Celebrating International Widow's Day with Dianah Kamande: One of Kenya's Gifts


I first met Dianah on Facebook, as I have many other widows living abroad. We connected a little over a year ago and have stayed in touch ever since. We were both members of a few private Facebook widow groups, one being, Hope for Widows and my online private group, Black Women Widows Empowered - A Safe Place for Widowed Women. It was there, where we developed our friendship.

In reading through her Facebook timeline I could tell she was a passionate woman who meant business. She hustled unlike any other widow I knew. On a daily basis, her posts captured the essence of Nairobi, the essence of young and old widows, and more importantly, the essence of Dianah Kamande. Dianah (named after her father’s mother) is a young and beautiful widow who does not look her age. She founded the nonprofit organization, Come Together Widows and Orphans in Nairobi, Kenya. Her captivating smile speaks life to anyone that is blessed enough to be among her surroundings, no matter the class. Whether speaking to her directly or receiving a kind word from her on paper, there is one thing that you will surely appreciate her passion and love for God.

I’ve tried to interview Dianah twice for my radio show within the last year but unfortunately, it was not meant to be. You see, I always believe in the season of things, and it just wasn’t our season to connect. But now, our season has finally arrived. It’s International Widow’s Day and it’s her time to share; and share she does. I hope you receive this interview with an open heart and humbly digest what she has to communicate to us widows in the ‘states’ so that we can glean from the quest, outcry and more importantly the resilience of our dear widowed African queen sistas, and widow leaders.

Here is my interview:

BWWE: I've read the stories and watched plenty interviews about you but many readers haven't. Can you tell our readers how Dianah Kamande and Come Together Widows and Orphans came to evolve? DK: My name is Dianah Wanjiku Kamande. I am 35 years old and was widowed in 2013. I am a mother of two beautiful girls, Praise Nyokabi and Cate Precious. I became a widow as a result of domestic violence when my husband of ten years came home and had planned to kill all of us in the family. When his attempts failed, he turned the knife on himself.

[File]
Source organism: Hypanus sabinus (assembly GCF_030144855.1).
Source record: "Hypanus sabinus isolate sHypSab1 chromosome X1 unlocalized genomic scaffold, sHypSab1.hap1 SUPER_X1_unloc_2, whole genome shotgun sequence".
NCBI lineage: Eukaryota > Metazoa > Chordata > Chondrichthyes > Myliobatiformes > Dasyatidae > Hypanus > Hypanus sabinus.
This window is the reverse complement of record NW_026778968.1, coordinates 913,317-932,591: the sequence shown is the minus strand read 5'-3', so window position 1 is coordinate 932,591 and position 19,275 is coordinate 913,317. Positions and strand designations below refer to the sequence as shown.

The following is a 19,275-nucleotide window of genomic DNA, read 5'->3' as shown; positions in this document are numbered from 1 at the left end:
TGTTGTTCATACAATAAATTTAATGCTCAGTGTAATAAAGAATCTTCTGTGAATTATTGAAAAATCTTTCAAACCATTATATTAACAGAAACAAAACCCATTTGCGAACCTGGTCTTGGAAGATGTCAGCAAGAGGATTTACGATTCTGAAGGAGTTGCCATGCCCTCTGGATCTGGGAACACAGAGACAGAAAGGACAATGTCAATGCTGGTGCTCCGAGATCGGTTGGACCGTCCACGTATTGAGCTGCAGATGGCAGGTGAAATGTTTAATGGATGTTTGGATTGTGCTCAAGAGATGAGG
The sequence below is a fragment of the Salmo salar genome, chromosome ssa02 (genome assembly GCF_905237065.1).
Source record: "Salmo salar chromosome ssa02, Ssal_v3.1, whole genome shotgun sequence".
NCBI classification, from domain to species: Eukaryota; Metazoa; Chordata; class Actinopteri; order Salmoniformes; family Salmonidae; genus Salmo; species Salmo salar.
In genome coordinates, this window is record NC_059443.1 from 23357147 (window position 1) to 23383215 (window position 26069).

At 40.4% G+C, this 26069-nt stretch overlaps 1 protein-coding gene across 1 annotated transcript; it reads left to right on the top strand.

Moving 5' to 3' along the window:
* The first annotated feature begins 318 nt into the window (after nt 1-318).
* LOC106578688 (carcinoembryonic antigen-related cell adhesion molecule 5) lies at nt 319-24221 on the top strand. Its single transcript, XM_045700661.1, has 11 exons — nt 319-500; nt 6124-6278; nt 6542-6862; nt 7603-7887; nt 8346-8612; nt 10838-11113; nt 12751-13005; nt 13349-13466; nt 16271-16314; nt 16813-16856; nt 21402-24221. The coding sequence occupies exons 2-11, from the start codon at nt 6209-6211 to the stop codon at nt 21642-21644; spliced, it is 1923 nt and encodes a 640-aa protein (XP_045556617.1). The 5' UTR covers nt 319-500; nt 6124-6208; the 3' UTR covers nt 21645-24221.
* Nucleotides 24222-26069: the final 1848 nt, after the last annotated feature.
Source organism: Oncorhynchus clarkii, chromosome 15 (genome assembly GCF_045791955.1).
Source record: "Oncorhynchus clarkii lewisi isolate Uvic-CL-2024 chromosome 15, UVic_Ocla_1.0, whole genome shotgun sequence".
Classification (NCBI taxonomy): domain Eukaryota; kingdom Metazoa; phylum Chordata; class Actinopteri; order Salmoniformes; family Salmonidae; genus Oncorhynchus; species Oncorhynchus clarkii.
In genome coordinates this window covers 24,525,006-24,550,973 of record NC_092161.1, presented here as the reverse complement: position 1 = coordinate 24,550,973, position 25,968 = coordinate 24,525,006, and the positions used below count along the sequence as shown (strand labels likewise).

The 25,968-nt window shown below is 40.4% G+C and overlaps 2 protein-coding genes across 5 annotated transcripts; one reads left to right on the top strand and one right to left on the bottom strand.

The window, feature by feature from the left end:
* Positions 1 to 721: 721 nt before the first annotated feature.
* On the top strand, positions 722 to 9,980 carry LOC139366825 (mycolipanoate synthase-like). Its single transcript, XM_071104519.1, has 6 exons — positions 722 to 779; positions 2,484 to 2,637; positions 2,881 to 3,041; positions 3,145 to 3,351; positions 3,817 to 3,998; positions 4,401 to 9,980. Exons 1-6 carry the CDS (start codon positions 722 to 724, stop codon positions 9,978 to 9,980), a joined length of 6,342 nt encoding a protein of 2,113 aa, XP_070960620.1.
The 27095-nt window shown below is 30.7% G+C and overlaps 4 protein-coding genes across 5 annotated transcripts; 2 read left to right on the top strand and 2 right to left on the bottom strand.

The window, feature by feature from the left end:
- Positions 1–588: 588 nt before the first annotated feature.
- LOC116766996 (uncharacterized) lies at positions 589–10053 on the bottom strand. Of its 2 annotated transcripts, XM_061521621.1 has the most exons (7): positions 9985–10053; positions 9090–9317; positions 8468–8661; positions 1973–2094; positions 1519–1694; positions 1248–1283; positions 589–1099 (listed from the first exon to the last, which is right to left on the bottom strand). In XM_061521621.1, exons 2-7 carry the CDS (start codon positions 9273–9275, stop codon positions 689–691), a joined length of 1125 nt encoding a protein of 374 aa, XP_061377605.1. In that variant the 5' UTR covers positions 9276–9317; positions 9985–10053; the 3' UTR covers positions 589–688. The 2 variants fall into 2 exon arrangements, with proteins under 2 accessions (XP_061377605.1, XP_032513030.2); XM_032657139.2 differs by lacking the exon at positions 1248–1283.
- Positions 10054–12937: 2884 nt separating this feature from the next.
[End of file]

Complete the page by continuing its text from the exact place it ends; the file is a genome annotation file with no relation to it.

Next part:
I survived with several horrible injuries and was rushed to Guru Nanak hospital where head surgery was performed. I was fitted with five plastic nerves due to his injuries. After a week I underwent hand surgery and was fitted with multiple metal plates because he had broken my left hand. Finally, after the second week in the hospital, I underwent a breast surgery because he had pierced my right breast. It was a tough time but it was at this time I realized so many of my visitors in the hospital were widows and survivors of past cases of violence who had chosen to keep quiet with their stories.

As I sat as a survivor on that hospital bed, I still went through widow abuse. My in-laws accused me of my husband’s death, I was insulted and called a prostitute, and while in the hospital my property and even household items were taken away. Because my hand was plastered and unable to use the phone like I wanted, my brother assisted me as I googled to see if our Kenyan constitution (2010) clearly defined my rights as a widow and survivor of violence, but unfortunately, I found nothing. It was then that I requested to be given a notebook and pen. I began to draft a Widow’s Bill.

After my discharge from the hospital, I invited a group of 15 widows to my home and 25 arrived. Word got around.